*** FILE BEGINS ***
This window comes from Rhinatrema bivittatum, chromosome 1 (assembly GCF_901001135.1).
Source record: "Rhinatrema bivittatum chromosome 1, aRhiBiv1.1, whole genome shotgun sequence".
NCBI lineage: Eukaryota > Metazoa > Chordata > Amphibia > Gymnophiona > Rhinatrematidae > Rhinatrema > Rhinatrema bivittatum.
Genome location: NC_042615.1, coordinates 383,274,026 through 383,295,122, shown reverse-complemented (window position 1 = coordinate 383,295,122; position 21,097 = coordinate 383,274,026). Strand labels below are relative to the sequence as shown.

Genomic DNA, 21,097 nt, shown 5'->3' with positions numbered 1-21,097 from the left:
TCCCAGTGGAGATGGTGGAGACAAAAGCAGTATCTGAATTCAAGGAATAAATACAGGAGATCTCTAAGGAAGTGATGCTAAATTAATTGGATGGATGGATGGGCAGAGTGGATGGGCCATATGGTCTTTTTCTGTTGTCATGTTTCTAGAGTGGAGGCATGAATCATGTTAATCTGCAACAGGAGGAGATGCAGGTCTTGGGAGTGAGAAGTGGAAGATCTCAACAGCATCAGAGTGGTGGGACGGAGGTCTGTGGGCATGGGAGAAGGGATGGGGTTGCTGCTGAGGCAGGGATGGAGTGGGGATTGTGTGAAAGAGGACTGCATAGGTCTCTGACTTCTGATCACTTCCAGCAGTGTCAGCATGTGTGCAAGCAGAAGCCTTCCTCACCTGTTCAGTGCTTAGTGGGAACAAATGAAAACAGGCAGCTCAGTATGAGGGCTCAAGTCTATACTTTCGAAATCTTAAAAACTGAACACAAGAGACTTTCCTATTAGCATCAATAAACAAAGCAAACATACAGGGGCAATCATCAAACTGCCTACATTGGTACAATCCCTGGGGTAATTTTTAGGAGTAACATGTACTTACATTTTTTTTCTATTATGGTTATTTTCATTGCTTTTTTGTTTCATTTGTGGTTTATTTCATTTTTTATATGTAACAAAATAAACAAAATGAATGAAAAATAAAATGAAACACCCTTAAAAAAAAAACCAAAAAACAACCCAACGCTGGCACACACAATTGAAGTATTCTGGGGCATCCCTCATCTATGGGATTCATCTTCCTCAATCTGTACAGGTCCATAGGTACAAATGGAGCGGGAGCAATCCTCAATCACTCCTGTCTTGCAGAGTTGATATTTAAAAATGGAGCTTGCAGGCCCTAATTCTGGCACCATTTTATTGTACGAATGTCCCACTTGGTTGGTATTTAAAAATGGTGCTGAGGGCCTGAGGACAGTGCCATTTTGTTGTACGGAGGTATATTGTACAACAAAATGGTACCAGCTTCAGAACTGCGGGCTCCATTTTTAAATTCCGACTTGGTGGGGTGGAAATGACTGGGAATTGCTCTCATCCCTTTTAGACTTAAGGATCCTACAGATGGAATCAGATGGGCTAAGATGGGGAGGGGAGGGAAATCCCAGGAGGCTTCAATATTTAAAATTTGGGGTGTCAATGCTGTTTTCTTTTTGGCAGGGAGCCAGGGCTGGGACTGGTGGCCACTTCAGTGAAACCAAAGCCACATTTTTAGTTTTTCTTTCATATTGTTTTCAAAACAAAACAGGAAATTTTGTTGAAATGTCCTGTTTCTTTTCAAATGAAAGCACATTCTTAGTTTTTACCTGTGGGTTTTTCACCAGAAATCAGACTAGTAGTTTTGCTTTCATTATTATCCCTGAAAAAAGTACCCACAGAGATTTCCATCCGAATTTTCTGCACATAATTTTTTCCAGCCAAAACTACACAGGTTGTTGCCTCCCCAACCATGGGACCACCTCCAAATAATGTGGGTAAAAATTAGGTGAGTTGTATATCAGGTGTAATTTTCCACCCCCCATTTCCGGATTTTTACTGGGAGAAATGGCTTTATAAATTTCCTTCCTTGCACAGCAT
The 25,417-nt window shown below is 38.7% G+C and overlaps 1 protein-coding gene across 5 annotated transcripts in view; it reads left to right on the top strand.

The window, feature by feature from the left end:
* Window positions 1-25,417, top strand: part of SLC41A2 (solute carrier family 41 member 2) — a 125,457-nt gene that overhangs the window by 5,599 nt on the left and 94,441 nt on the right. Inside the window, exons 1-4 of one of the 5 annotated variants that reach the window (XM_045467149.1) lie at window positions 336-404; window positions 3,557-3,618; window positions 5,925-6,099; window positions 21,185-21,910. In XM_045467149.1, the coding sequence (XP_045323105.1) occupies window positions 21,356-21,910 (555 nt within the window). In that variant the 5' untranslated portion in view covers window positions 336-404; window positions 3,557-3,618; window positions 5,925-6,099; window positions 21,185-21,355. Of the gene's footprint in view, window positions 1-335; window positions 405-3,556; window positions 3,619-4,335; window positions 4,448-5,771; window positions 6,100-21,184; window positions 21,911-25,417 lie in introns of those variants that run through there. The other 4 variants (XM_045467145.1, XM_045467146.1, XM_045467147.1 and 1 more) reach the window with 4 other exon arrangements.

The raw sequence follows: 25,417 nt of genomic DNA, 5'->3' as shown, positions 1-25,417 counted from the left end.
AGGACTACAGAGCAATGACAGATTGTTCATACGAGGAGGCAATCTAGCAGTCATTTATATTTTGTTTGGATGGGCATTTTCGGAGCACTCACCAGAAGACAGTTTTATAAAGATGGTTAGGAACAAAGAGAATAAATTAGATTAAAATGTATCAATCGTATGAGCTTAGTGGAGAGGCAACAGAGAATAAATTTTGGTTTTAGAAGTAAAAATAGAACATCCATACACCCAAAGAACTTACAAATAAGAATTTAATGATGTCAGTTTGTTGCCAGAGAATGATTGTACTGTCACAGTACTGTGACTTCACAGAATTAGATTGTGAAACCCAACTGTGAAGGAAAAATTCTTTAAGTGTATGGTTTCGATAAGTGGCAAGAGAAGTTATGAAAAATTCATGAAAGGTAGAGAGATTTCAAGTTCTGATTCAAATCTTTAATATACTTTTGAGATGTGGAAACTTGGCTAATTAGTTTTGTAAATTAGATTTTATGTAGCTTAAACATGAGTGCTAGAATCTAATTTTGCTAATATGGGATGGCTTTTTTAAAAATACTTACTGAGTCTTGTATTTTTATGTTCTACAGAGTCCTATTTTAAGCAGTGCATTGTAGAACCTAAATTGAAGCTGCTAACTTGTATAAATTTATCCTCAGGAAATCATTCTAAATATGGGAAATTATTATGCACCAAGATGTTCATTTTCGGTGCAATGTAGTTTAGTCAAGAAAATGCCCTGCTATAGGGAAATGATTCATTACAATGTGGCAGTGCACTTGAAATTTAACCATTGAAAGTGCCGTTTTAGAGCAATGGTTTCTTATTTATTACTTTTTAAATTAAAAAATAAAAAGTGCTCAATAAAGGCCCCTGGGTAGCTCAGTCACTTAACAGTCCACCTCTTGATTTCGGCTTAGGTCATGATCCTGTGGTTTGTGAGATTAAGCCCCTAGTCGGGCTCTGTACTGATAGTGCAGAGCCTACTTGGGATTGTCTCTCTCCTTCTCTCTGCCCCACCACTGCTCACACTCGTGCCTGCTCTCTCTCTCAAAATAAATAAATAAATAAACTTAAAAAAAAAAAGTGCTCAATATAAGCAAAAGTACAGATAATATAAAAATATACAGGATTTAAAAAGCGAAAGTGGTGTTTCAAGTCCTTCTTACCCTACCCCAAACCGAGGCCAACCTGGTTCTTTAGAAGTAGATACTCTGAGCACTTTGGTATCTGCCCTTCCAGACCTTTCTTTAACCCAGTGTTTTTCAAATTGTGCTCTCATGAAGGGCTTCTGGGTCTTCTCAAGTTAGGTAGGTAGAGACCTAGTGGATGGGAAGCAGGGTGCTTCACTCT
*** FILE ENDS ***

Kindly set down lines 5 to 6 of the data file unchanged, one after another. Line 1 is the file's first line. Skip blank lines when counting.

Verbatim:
Genomic DNA, 21,097 nt, shown 5'->3' with positions numbered 1-21,097 from the left:
TCCCAGTGGAGATGGTGGAGACAAAAGCAGTATCTGAATTCAAGGAATAAATACAGGAGATCTCTAAGGAAGTGATGCTAAATTAATTGGATGGATGGATGGGCAGAGTGGATGGGCCATATGGTCTTTTTCTGTTGTCATGTTTCTAGAGTGGAGGCATGAATCATGTTAATCTGCAACAGGAGGAGATGCAGGTCTTGGGAGTGAGAAGTGGAAGATCTCAACAGCATCAGAGTGGTGGGACGGAGGTCTGTGGGCATGGGAGAAGGGATGGGGTTGCTGCTGAGGCAGGGATGGAGTGGGGATTGTGTGAAAGAGGACTGCATAGGTCTCTGACTTCTGATCACTTCCAGCAGTGTCAGCATGTGTGCAAGCAGAAGCCTTCCTCACCTGTTCAGTGCTTAGTGGGAACAAATGAAAACAGGCAGCTCAGTATGAGGGCTCAAGTCTATACTTTCGAAATCTTAAAAACTGAACACAAGAGACTTTCCTATTAGCATCAATAAACAAAGCAAACATACAGGGGCAATCATCAAACTGCCTACATTGGTACAATCCCTGGGGTAATTTTTAGGAGTAACATGTACTTACATTTTTTTTCTATTATGGTTATTTTCATTGCTTTTTTGTTTCATTTGTGGTTTATTTCATTTTTTATATGTAACAAAATAAACAAAATGAATGAAAAATAAAATGAAACACCCTTAAAAAAAAAACCAAAAAACAACCCAACGCTGGCACACACAATTGAAGTATTCTGGGGCATCCCTCATCTATGGGATTCATCTTCCTCAATCTGTACAGGTCCATAGGTACAAATGGAGCGGGAGCAATCCTCAATCACTCCTGTCTTGCAGAGTTGATATTTAAAAATGGAGCTTGCAGGCCCTAATTCTGGCACCATTTTATTGTACGAATGTCCCACTTGGTTGGTATTTAAAAATGGTGCTGAGGGCCTGAGGACAGTGCCATTTTGTTGTACGGAGGTATATTGTACAACAAAATGGTACCAGCTTCAGAACTGCGGGCTCCATTTTTAAATTCCGACTTGGTGGGGTGGAAATGACTGGGAATTGCTCTCATCCCTTTTAGACTTAAGGATCCTACAGATGGAATCAGATGGGCTAAGATGGGGAGGGGAGGGAAATCCCAGGAGGCTTCAATATTTAAAATTTGGGGTGTCAATGCTGTTTTCTTTTTGGCAGGGAGCCAGGGCTGGGACTGGTGGCCACTTCAGTGAAACCAAAGCCACATTTTTAGTTTTTCTTTCATATTGTTTTCAAAACAAAACAGGAAATTTTGTTGAAATGTCCTGTTTCTTTTCAAATGAAAGCACATTCTTAGTTTTTACCTGTGGGTTTTTCACCAGAAATCAGACTAGTAGTTTTGCTTTCATTATTATCCCTGAAAAAAGTACCCACAGAGATTTCCATCCGAATTTTCTGCACATAATTTTTTCCAGCCAAAACTACACAGGTTGTTGCCTCCCCAACCATGGGACCACCTCCAAATAATGTGGGTAAAAATTAGGTGAGTTGTATATCAGGTGTAATTTTCCACCCCCCATTTCCGGATTTTTACTGGGAGAAATGGCTTTATAAATTTCCTTCCTTGCACAGCAT